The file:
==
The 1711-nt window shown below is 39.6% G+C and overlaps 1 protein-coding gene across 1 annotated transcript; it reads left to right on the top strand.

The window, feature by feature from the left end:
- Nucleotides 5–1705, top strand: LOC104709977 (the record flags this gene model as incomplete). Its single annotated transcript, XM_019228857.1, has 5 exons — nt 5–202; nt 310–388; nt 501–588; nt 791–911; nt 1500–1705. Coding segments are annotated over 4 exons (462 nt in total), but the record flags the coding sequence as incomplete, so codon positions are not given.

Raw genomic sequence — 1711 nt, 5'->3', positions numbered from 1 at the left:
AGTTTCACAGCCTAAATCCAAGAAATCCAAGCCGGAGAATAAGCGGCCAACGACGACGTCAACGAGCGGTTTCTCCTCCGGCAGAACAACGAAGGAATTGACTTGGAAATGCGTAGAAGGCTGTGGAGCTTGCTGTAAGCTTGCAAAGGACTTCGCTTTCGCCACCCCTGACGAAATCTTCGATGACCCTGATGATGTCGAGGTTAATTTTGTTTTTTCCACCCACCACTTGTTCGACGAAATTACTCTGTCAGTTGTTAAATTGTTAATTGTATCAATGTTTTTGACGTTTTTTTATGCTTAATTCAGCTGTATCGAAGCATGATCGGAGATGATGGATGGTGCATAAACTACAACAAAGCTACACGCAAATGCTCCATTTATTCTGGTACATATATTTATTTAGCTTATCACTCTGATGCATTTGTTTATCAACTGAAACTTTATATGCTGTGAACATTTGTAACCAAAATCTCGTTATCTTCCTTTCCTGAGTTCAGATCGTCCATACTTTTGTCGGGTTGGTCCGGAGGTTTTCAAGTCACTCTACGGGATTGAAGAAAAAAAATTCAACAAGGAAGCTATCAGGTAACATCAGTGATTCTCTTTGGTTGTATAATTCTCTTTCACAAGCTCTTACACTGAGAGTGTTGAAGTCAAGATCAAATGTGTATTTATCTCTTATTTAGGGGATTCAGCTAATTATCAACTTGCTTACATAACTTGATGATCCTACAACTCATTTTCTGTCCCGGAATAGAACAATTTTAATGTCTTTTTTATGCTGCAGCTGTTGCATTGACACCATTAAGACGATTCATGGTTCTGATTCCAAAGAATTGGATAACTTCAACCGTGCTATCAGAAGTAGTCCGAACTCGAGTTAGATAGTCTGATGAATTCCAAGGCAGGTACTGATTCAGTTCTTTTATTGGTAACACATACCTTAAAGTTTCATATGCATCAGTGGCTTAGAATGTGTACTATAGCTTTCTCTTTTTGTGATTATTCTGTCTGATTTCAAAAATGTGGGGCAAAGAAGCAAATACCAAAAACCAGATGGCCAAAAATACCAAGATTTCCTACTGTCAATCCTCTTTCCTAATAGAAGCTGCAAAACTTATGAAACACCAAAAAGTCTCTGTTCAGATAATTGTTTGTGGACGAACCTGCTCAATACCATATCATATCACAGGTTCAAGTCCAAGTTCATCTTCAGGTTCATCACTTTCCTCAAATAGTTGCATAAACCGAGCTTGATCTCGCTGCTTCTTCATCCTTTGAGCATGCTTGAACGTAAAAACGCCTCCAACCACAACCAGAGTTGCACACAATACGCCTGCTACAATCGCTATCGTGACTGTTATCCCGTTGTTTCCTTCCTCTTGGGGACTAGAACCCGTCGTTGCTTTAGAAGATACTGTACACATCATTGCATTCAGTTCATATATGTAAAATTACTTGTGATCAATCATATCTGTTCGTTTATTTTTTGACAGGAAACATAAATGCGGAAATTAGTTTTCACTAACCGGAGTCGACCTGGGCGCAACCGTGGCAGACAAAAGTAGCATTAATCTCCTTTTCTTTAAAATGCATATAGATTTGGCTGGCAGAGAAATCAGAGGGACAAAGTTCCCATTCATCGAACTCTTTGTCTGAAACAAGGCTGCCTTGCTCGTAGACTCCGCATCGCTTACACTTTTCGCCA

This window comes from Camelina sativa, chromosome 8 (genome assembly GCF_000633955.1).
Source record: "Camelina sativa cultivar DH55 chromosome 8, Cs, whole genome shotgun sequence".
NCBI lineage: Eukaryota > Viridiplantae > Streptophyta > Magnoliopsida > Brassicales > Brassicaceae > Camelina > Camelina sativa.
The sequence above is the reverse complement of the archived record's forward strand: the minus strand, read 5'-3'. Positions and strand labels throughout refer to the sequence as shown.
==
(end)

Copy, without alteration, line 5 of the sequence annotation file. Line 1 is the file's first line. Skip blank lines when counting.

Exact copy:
AGTTTCACAGCCTAAATCCAAGAAATCCAAGCCGGAGAATAAGCGGCCAACGACGACGTCAACGAGCGGTTTCTCCTCCGGCAGAACAACGAAGGAATTGACTTGGAAATGCGTAGAAGGCTGTGGAGCTTGCTGTAAGCTTGCAAAGGACTTCGCTTTCGCCACCCCTGACGAAATCTTCGATGACCCTGATGATGTCGAGGTTAATTTTGTTTTTTCCACCCACCACTTGTTCGACGAAATTACTCTGTCAGTTGTTAAATTGTTAATTGTATCAATGTTTTTGACGTTTTTTTATGCTTAATTCAGCTGTATCGAAGCATGATCGGAGATGATGGATGGTGCATAAACTACAACAAAGCTACACGCAAATGCTCCATTTATTCTGGTACATATATTTATTTAGCTTATCACTCTGATGCATTTGTTTATCAACTGAAACTTTATATGCTGTGAACATTTGTAACCAAAATCTCGTTATCTTCCTTTCCTGAGTTCAGATCGTCCATACTTTTGTCGGGTTGGTCCGGAGGTTTTCAAGTCACTCTACGGGATTGAAGAAAAAAAATTCAACAAGGAAGCTATCAGGTAACATCAGTGATTCTCTTTGGTTGTATAATTCTCTTTCACAAGCTCTTACACTGAGAGTGTTGAAGTCAAGATCAAATGTGTATTTATCTCTTATTTAGGGGATTCAGCTAATTATCAACTTGCTTACATAACTTGATGATCCTACAACTCATTTTCTGTCCCGGAATAGAACAATTTTAATGTCTTTTTTATGCTGCAGCTGTTGCATTGACACCATTAAGACGATTCATGGTTCTGATTCCAAAGAATTGGATAACTTCAACCGTGCTATCAGAAGTAGTCCGAACTCGAGTTAGATAGTCTGATGAATTCCAAGGCAGGTACTGATTCAGTTCTTTTATTGGTAACACATACCTTAAAGTTTCATATGCATCAGTGGCTTAGAATGTGTACTATAGCTTTCTCTTTTTGTGATTATTCTGTCTGATTTCAAAAATGTGGGGCAAAGAAGCAAATACCAAAAACCAGATGGCCAAAAATACCAAGATTTCCTACTGTCAATCCTCTTTCCTAATAGAAGCTGCAAAACTTATGAAACACCAAAAAGTCTCTGTTCAGATAATTGTTTGTGGACGAACCTGCTCAATACCATATCATATCACAGGTTCAAGTCCAAGTTCATCTTCAGGTTCATCACTTTCCTCAAATAGTTGCATAAACCGAGCTTGATCTCGCTGCTTCTTCATCCTTTGAGCATGCTTGAACGTAAAAACGCCTCCAACCACAACCAGAGTTGCACACAATACGCCTGCTACAATCGCTATCGTGACTGTTATCCCGTTGTTTCCTTCCTCTTGGGGACTAGAACCCGTCGTTGCTTTAGAAGATACTGTACACATCATTGCATTCAGTTCATATATGTAAAATTACTTGTGATCAATCATATCTGTTCGTTTATTTTTTGACAGGAAACATAAATGCGGAAATTAGTTTTCACTAACCGGAGTCGACCTGGGCGCAACCGTGGCAGACAAAAGTAGCATTAATCTCCTTTTCTTTAAAATGCATATAGATTTGGCTGGCAGAGAAATCAGAGGGACAAAGTTCCCATTCATCGAACTCTTTGTCTGAAACAAGGCTGCCTTGCTCGTAGACTCCGCATCGCTTACACTTTTCGCCA